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There’s a growing realization that the multitenant approach to the cloud isn’t the only option that companies should weigh in deciding between deploying software on-premises and in the cloud. That some people describe the multitenancy approach as “the real cloud” reflects the contentious nature of some technical debates, especially those that occur early in the evolution of a new technology. Multitenancy does have advantages that confer cost savings, and these have been important in the first stages of cloud adoption. However, we predict that single-tenant structures will rapidly gain in importance as corporations mature in their use of cloud computing, especially with respect to how they manage their ERP vr_BTI_BR_widespread_use_of_cloud_computingsystems, as I have written. Corporations are increasingly adopting Web-based applications and moving their computing environments to a hybrid model that combines a combination of on-premises and cloud deployment options (private, community and public; single- and multitenant; or managed cloud). The right choice depends on the needs of the company and the ability of vendors to provide services that match their requirements.

At this point the focus on multitenant clouds is partly an artifact of history. Beginning in the late 1990s, the rapid adoption of the Internet and the dot-com mania that went with it led to the creation of numerous new Web-based business models, many of which turned out to be duds. Among these were application-hosting companies that in essence were selling single tenancy in the cloud structures. Unfortunately, these startups were more a case of technology in search of a problem than a service driven by market demand. Often these hosted services offered the worst of both worlds: the lack of customization that comes with multitenancy without the economic savings that multitenancy can provide. Partly because of this failure and the overwhelming success that multitenant services such as enjoyed, technology analysts and venture capitalists seem to have concluded that the single-tenant concept was inherently flawed rather than an idea whose time had not yet come.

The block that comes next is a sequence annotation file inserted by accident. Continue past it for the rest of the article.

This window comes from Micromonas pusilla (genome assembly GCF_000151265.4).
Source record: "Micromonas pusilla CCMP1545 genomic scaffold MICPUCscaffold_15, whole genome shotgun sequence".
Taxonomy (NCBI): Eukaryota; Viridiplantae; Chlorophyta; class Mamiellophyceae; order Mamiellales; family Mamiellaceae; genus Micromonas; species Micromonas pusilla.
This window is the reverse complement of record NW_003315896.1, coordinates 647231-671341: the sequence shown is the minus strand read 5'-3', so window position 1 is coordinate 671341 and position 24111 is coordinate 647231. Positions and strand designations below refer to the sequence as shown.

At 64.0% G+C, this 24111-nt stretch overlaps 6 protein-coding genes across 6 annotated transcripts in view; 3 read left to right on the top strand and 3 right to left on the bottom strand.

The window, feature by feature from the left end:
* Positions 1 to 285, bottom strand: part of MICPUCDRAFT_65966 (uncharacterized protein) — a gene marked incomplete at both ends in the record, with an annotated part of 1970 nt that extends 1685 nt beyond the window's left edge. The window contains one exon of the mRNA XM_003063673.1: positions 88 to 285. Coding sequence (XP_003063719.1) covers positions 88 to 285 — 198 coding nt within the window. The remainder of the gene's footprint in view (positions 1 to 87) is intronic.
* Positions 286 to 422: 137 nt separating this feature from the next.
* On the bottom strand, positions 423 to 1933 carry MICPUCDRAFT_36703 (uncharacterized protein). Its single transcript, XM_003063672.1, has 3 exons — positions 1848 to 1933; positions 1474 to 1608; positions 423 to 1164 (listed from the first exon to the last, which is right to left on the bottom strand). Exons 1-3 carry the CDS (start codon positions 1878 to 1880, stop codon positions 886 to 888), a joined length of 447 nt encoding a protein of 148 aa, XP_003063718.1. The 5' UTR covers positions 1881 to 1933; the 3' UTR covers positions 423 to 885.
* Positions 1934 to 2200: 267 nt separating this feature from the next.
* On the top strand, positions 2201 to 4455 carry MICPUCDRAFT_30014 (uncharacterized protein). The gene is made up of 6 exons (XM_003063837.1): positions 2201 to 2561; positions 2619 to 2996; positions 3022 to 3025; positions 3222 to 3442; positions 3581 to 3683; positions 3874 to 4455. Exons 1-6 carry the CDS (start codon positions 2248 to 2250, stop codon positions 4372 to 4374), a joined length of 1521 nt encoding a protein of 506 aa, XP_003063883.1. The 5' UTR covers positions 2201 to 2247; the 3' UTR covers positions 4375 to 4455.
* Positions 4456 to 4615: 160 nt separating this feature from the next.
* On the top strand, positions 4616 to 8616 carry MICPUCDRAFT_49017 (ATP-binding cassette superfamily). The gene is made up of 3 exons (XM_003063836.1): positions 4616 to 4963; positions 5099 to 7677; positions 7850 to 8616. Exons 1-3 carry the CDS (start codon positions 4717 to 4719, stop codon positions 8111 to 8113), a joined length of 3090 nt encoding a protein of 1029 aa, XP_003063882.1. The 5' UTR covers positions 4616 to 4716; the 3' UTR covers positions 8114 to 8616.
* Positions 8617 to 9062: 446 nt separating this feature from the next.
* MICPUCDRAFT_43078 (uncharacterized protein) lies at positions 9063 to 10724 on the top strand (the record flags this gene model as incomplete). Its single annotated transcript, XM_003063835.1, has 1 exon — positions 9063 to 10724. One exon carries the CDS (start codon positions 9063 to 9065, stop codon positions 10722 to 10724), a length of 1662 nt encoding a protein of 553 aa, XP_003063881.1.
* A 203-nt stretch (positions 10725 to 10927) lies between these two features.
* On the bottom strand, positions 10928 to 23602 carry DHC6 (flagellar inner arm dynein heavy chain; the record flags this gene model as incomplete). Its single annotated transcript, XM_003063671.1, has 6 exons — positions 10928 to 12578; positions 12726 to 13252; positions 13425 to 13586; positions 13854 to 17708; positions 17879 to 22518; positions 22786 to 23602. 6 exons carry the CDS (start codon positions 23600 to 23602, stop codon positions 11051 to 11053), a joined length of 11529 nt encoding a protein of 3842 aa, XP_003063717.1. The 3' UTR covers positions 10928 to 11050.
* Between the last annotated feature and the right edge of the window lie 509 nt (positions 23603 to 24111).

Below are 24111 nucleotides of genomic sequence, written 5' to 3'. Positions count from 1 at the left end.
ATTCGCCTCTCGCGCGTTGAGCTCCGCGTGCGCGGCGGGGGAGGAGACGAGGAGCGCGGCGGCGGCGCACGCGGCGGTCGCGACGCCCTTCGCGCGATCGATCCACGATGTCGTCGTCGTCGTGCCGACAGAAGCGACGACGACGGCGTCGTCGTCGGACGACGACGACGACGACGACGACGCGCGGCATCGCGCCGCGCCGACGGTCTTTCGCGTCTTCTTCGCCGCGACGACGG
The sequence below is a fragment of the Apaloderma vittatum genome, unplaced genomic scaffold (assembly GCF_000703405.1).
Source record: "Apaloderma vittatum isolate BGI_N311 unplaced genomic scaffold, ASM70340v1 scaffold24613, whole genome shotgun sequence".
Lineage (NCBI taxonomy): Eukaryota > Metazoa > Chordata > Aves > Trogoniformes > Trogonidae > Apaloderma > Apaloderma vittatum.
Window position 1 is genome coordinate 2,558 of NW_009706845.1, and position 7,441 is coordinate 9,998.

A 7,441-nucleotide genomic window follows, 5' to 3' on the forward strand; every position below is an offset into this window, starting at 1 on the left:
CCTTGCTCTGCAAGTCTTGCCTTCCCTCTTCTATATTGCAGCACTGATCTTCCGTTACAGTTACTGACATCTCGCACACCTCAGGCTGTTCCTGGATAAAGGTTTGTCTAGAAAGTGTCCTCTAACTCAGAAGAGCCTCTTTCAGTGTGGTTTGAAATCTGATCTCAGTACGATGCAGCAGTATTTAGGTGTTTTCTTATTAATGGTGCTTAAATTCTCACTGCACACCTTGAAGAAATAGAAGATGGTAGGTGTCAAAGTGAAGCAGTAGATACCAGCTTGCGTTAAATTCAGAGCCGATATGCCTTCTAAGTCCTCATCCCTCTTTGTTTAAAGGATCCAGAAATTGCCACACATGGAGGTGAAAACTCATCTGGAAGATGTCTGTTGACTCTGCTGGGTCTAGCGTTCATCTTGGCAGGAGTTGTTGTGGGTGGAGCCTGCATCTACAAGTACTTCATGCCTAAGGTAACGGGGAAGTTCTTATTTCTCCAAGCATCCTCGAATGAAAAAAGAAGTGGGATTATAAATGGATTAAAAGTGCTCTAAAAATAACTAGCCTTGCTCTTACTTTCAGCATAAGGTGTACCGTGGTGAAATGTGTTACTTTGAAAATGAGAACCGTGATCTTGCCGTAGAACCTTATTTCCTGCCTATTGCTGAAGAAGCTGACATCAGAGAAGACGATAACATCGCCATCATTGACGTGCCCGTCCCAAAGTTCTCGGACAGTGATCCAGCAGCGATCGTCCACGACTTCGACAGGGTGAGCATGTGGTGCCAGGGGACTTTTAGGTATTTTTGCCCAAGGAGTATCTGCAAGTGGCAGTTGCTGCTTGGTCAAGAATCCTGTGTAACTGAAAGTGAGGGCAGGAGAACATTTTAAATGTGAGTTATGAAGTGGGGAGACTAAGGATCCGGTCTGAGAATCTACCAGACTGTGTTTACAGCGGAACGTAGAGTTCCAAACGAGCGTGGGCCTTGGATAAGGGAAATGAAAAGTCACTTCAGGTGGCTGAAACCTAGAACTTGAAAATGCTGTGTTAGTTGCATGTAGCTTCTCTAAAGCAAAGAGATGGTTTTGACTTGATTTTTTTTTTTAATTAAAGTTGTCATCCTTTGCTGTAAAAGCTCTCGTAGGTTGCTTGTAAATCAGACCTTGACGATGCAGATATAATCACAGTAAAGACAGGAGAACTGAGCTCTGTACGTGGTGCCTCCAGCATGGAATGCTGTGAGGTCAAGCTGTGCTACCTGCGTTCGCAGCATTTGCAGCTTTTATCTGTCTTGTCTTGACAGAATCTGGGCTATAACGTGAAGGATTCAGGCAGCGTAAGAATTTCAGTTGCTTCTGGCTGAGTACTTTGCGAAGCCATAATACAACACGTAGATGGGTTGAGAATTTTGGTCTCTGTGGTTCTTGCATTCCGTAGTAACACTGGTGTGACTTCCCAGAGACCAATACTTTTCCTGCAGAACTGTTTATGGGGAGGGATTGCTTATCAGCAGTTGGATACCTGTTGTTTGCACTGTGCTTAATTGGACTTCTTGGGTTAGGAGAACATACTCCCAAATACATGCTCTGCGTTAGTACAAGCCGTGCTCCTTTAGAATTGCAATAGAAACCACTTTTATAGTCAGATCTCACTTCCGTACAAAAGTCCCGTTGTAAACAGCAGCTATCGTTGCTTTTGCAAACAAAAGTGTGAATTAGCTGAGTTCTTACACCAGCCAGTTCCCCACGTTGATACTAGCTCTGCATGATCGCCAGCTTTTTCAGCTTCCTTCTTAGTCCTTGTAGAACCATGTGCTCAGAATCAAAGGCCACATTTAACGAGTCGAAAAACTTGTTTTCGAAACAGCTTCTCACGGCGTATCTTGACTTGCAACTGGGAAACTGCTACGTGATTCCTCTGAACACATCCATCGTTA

Multitenancy was the most attractive approach in the early stages of cloud adoption because it provided sufficient economic incentive to overcome misgivings about the safety and security of the cloud and the durability of cloud vendors. The earliest successes were mostly in software categories that lent themselves to cloud deployment because they could be readily configured to the needs of an individual company even if the software and data structures were standardized. They were business-useful but not business-critical. Examples include sales force automation, travel and entertainment expense management and human capital management. A system outage would be inconvenient but would not cause a company to grind to a halt the way it would with, say, ERP, supply chain or shop floor management systems going down. The multitenant software services approach also has been successful in some mission-critical categories where affordability has been the overwhelming requirement. An example is ERP systems for midsize companies that have grown too large and complex for entry-level accounting systems but do not wish to make the substantial investment in an on-premises system. And low-cost multitenant structures have expanded the market for software that was previously unaffordable for smaller companies. This includes contact centers for small and midsize business.